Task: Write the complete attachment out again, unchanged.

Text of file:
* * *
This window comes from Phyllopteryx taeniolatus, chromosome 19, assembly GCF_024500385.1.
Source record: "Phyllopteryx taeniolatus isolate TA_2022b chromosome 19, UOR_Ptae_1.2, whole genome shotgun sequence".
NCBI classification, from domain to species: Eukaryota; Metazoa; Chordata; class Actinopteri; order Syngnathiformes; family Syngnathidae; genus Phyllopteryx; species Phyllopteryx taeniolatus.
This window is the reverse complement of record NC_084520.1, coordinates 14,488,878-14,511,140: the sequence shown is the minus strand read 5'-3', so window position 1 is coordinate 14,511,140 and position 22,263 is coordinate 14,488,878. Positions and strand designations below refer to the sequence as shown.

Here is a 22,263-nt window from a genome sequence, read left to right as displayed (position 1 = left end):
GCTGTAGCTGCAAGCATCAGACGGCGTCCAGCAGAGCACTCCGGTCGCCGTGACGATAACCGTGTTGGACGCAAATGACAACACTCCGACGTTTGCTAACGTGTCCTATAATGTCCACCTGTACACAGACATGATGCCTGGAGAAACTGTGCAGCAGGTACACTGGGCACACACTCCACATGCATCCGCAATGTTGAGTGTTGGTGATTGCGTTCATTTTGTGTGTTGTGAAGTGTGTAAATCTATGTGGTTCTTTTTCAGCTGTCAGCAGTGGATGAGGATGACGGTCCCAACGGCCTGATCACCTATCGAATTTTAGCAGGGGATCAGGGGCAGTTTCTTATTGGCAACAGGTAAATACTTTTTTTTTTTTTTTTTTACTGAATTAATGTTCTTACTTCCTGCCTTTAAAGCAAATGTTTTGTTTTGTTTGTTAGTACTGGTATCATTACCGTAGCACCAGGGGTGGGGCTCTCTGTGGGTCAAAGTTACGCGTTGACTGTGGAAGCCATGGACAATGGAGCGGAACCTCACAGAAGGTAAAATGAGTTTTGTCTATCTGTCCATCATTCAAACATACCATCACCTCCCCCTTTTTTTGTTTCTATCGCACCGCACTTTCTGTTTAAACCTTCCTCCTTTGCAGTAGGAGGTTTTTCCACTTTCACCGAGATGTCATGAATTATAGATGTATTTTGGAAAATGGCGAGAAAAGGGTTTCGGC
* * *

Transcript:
This window comes from Phyllopteryx taeniolatus, chromosome 19, assembly GCF_024500385.1.
Source record: "Phyllopteryx taeniolatus isolate TA_2022b chromosome 19, UOR_Ptae_1.2, whole genome shotgun sequence".
NCBI classification, from domain to species: Eukaryota; Metazoa; Chordata; class Actinopteri; order Syngnathiformes; family Syngnathidae; genus Phyllopteryx; species Phyllopteryx taeniolatus.
This window is the reverse complement of record NC_084520.1, coordinates 14,488,878-14,511,140: the sequence shown is the minus strand read 5'-3', so window position 1 is coordinate 14,511,140 and position 22,263 is coordinate 14,488,878. Positions and strand designations below refer to the sequence as shown.

Here is a 22,263-nt window from a genome sequence, read left to right as displayed (position 1 = left end):
GCTGTAGCTGCAAGCATCAGACGGCGTCCAGCAGAGCACTCCGGTCGCCGTGACGATAACCGTGTTGGACGCAAATGACAACACTCCGACGTTTGCTAACGTGTCCTATAATGTCCACCTGTACACAGACATGATGCCTGGAGAAACTGTGCAGCAGGTACACTGGGCACACACTCCACATGCATCCGCAATGTTGAGTGTTGGTGATTGCGTTCATTTTGTGTGTTGTGAAGTGTGTAAATCTATGTGGTTCTTTTTCAGCTGTCAGCAGTGGATGAGGATGACGGTCCCAACGGCCTGATCACCTATCGAATTTTAGCAGGGGATCAGGGGCAGTTTCTTATTGGCAACAGGTAAATACTTTTTTTTTTTTTTTTTTACTGAATTAATGTTCTTACTTCCTGCCTTTAAAGCAAATGTTTTGTTTTGTTTGTTAGTACTGGTATCATTACCGTAGCACCAGGGGTGGGGCTCTCTGTGGGTCAAAGTTACGCGTTGACTGTGGAAGCCATGGACAATGGAGCGGAACCTCACAGAAGGTAAAATGAGTTTTGTCTATCTGTCCATCATTCAAACATACCATCACCTCCCCCTTTTTTTGTTTCTATCGCACCGCACTTTCTGTTTAAACCTTCCTCCTTTGCAGTAGGAGGTTTTTCCACTTTCACCGAGATGTCATGAATTATAGATGTATTTTGGAAAATGGCGAGAAAAGGGTTTCGGC